Children's performance on Raven's Coloured progressive matrices in Portugal: The Flynn effect

Irene P. Carvalho, Ana Costa, Sofia Silva, Bárbara Moreira, Agostinho Almeida, André Moreira-Rosário, António Guerra, Bruno Peixoto, Cristina Delerue-Matos, Diana Sintra, Diogo Pestana, Edgar Pinto, Francisca de Castro Mendes, Inês Martins, João Costa Leite, José Carlos Caldas, Manuel Fontoura, Maria Luz Maia, Pedro Queirós, Roxana MoreiraSandra Leal, Sónia Norberto, Vera da Costa, Virgínia Cruz Fernandes, Elisa Keating, Luís F. Azevedo, Conceição Calhau

Research output: Contribution to journalArticlepeer-review

4 Citations (Scopus)


The goal of this study was to examine how IQ changes (the Flynn effect) among school-aged children in Portugal behaved over a period of 25 years (1991, 2008 and 2016) that registered major economic transformations in the country. The country's initial move to prosperity was followed by a recent move into recession, which might affect IQ gains. Changes in IQ by level of intellectual ability were also inspected. Children's scores on Raven's Coloured Progressive Matrices in Portugal were compared between the years 1991, 2008 and 2016. Differences in IQs were calculated according to Flynn's (1987) procedures. In addition, percentile distributions of children's scores in the period of economic growth (between 1991 and 2008) were compared for inspection of IQ changes across levels of intellectual ability. Results showed an IQ gain of 2.6 points per decade from 1991 to 2008, followed by a smaller increase (of 1.7 points per decade) from 2008 to 2016, with negative gains observed for seven-, eight- and 10-year-old children. The gains in IQ from 1991 to 2008 have occurred mainly for lower levels of intellectual ability. IQ relative gains accompanied the country's economic fluctuations, and children in lower levels of intellectual ability seemed to have benefitted the most from the economic growth. The trends in the country are suggestive of the influence of economic fluctuations on family dynamics, which, although moderated by education, have consequences for children's cognitive development.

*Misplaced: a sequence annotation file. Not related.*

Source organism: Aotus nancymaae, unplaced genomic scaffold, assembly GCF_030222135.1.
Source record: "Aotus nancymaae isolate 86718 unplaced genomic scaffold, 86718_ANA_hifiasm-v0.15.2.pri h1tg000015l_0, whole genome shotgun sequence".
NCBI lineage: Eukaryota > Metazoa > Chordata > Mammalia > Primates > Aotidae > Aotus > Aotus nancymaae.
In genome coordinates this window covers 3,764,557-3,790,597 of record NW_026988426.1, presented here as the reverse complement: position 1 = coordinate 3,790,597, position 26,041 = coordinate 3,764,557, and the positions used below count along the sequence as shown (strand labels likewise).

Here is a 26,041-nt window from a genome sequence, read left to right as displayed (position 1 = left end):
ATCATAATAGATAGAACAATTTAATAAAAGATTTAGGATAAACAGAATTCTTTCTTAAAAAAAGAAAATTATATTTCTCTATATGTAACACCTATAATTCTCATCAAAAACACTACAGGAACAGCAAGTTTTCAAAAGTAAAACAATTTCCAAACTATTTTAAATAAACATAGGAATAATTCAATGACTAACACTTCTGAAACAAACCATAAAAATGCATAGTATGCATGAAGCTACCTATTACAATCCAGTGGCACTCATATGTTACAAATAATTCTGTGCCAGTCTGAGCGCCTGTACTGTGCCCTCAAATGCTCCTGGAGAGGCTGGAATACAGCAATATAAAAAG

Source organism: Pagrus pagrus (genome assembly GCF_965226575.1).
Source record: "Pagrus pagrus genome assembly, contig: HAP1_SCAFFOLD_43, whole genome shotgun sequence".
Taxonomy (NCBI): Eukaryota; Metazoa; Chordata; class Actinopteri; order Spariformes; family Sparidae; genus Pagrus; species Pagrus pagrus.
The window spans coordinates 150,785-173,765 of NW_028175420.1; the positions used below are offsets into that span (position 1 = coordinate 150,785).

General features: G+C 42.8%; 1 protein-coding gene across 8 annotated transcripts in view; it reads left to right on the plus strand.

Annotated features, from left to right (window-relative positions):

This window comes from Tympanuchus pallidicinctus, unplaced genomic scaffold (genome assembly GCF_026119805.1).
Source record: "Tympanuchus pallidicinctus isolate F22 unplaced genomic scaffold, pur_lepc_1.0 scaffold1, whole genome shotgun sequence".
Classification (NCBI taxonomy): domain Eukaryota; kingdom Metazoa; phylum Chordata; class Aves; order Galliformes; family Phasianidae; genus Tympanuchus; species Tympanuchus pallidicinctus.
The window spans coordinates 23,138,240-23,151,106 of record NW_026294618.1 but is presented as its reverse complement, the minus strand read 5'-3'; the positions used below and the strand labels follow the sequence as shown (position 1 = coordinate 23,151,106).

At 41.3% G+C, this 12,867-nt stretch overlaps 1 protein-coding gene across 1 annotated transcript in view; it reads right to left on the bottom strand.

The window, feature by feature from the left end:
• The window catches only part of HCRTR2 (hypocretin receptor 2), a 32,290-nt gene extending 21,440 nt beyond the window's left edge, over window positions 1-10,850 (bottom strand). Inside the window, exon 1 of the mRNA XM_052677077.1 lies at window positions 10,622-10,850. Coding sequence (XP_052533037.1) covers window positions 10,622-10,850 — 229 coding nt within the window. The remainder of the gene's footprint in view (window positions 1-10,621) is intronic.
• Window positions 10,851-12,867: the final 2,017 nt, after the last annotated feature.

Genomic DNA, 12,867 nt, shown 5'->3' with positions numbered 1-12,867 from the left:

Original languageEnglish
Article number101485
Publication statusPublished - 1 Sept 2020


  • Fluid reasoning
  • Flynn effect
  • Intelligence
  • School-aged children
  • Time trends


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